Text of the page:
A Lightning port ban would be a disaster for older iPhones


If you're an iPhone fan, you must have heard the news recently that the EU is gearing up to mandate a standard charger for new devices – that is to say, future iPhones from 2024 will have to use USB-C.

This is big news – Apple has used its proprietary Lightning port for charging iPhones for years now, despite nearly all Android phone makers stepping up to the USB-C standard (and Apple itself using USB-C for iPads).

Even though the EU only governs Europe, this mandate would likely force Apple to change its future iPhones around the world – it wouldn't be practical for the brand to sell the same device with different ports in various countries.

So expect the iPhone 16 in 2024 to pack a USB-C port, unless Apple decides to introduce it early with the iPhone 15 or even iPhone 14 this year (though the latter is unlikely, given Apple hasn't had much time to prepare).

That's not the end of the world – USB-C is faster for both charging and data transfer, so future flagship iPhones will only be better for the change.

However that's not quite the case for the wider world of Apple phones.

There are many more iPhones

You might be surprised to know that not every iPhone sold each year is in the numbered series, and non-flagship models make up a surprising number of sales. Not only are there often affordable iPhone SE models (of which we will likely see a new edition in 2024), but there's a huge market for older iPhones too.

An iPhone 13 Pro Max outside, viewed from the back

(Image credit: TechRadar)

Apple often sells these older models that it's decided to keep around, generally for less than the launch price. Right now, even though the iPhone 13 devices are the newest ones, the standard iPhone 12 and iPhone 11 are both available from the company itself.

And if you shop around, you can find even older versions available from third-party retailers – Walmart has a habit of selling five-year-old iPhones during sales seasons, and Amazon usually has stock of many generations' worth of iPhones.

Let's not forget the entire refurbished phone industry, which exists to repair and re-sell second-hand devices like iPhones – Apple sells these devices itself sometimes, as do many other companies.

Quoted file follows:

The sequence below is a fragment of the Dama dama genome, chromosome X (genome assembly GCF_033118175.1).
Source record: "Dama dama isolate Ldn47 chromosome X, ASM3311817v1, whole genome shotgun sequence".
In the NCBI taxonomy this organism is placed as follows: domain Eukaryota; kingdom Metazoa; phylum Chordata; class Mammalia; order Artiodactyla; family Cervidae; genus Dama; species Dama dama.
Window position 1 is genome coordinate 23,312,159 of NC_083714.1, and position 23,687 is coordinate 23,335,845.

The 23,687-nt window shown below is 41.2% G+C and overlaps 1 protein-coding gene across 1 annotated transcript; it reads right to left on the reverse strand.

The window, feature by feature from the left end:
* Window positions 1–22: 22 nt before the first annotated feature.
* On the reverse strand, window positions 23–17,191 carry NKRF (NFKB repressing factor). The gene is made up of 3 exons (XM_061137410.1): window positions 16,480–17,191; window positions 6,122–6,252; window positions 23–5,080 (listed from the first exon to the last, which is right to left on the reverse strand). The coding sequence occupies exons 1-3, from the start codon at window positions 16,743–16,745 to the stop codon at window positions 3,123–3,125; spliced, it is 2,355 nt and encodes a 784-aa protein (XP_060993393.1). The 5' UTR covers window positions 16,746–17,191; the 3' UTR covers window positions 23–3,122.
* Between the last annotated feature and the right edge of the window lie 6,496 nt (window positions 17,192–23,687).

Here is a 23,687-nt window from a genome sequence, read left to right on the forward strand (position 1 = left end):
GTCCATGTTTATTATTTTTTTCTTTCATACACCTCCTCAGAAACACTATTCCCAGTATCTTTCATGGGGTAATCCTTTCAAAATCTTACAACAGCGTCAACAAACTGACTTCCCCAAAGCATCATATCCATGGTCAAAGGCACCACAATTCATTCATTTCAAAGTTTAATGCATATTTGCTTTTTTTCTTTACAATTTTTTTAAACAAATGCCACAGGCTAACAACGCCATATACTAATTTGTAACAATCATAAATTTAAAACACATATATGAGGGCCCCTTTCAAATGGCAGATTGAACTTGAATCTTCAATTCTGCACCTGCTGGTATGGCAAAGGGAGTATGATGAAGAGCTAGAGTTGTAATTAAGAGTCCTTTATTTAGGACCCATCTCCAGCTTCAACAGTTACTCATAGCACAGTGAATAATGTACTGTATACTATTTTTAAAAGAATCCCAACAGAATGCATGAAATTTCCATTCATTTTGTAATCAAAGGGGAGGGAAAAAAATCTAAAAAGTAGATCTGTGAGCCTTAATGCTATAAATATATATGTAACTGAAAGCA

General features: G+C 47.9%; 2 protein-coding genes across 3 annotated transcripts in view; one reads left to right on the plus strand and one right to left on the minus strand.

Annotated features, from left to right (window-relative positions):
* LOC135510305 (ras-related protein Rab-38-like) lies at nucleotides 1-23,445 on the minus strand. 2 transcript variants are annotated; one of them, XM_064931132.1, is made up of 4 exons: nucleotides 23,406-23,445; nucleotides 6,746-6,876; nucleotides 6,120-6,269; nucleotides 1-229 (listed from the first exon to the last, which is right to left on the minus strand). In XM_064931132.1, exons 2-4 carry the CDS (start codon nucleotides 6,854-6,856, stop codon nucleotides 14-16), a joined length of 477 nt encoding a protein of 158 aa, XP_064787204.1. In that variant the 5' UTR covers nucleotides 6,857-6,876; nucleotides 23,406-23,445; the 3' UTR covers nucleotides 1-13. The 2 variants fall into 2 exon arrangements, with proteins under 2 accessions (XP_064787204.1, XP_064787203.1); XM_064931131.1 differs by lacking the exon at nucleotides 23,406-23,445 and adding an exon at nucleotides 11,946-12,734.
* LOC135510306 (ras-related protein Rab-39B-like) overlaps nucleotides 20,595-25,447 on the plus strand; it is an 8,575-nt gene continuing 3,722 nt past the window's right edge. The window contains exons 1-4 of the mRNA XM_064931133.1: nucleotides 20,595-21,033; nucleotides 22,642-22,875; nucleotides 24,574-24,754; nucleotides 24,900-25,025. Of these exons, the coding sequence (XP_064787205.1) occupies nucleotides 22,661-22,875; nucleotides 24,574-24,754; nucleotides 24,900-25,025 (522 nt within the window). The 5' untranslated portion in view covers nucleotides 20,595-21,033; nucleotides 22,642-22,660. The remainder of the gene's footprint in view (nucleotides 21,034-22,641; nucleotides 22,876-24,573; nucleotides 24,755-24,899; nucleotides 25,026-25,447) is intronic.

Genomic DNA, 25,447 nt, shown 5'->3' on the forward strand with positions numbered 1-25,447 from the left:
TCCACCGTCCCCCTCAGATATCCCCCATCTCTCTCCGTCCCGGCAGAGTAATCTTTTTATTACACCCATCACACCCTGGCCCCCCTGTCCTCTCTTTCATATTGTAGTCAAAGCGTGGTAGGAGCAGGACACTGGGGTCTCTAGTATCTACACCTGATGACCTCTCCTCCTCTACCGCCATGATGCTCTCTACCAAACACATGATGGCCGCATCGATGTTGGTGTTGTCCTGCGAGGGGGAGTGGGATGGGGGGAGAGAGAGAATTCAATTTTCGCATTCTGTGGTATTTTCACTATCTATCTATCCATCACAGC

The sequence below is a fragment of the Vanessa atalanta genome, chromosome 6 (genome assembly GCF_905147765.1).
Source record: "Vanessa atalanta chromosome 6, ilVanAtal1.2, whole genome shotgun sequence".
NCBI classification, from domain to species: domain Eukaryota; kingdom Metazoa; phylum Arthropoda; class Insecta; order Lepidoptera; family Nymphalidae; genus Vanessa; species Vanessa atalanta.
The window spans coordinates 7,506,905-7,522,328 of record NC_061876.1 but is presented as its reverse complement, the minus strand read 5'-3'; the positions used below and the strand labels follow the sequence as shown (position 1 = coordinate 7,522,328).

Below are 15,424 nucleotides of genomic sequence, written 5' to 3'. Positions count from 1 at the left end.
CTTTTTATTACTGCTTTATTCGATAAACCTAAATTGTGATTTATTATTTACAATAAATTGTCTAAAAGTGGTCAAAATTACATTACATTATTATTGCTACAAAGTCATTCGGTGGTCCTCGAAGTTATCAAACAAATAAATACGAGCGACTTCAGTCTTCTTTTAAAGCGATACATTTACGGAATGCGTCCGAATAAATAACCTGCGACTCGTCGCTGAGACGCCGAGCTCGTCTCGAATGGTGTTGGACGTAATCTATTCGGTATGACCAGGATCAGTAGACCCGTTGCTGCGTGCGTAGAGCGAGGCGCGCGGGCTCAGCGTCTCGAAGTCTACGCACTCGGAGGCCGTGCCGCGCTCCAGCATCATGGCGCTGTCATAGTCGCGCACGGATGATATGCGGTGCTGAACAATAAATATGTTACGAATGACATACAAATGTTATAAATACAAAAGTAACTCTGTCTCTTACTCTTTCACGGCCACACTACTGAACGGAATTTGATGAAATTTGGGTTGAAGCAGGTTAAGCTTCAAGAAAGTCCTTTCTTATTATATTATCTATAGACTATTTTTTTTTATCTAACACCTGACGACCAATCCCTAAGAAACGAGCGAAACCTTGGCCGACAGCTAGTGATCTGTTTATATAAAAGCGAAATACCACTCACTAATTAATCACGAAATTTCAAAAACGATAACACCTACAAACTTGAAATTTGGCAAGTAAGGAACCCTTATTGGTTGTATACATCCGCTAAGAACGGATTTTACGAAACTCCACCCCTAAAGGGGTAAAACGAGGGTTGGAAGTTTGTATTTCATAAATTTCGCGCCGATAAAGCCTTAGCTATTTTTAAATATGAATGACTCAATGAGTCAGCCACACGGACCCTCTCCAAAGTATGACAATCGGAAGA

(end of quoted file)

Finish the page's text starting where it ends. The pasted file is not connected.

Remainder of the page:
Each of these options is great for people who can't afford the newest iPhone, and wants an older or less-powerful version for cheap.

Forget those iPhones

If, from 2024, Apple can no longer sell iPhones with a Lightning port, it won't just affect the iPhone 16. No, the company won't be able to sell any devices without USB-C – that includes older models, SE devices and refurbished models too.

Any phones literally already on store shelves will be fine, but Apple can't create new stock to sell – that means, unless the company decides to stockpile Lightning iPhones ahead of time, these older models can't go on sale in the EU.

Apple could decide to ship all these Lightning iPhones to the UK or US, two countries ungoverned by the EU (and the former of which has stated that it has no plans to emulate the EU's rule). That would work for older iPhones, especially given that Apple has stopped selling in-box chargers, meaning there would be no issues of EU plugs turning up to UK customers.

An iPhone SE 2020 from the front, on a table

(Image credit: Future)

But that still means that, in most of Europe, there won't be any stock of older iPhones for people to buy. There won't be any spare iPhone SE devices or (presumably then affordable) iPhone 13 devices to pick up, meaning European buyers will be stuck with the newest device.

And if that's an issue affecting a large continent, Apple might decide to reduce the production of these models, thereby affecting availability everywhere else.

Given that many of Apple's sales are of these older iPhones, ones it positions as affordable alternatives to the pricey recent flagships, it means those looking to buy a new iPhone will have no choice but to spend a lot on the newest model. In a cost-of-living crisis, that isn't quite ideal.

The EU's rules sound like they could protect the renewed industry though – given that these phones are already on the market, it sounds like Apple will still be able to accept trade-ins, fix up these devices and continue to sell them. This could be a smart way for it to work around the rules – if the EU does accept this. But there's no certainty of that.

Big sweeping changes like this will always have knock-on effects in the many corners of the tech world, especially ones that don't come naturally from the ebbs and flows of tech trends. And the EU's intent is smart – Apple's insistence on maintaining the Lighting port does lead to lots of e-waste and some anticompetitive actions. 

But each worthy act can have some unintended consequences, and the EU's Lightning port ban could have a devastating knock-on effect on the older iPhone market. 

At least there are plenty of other cheap phones from Android brands to look at instead.



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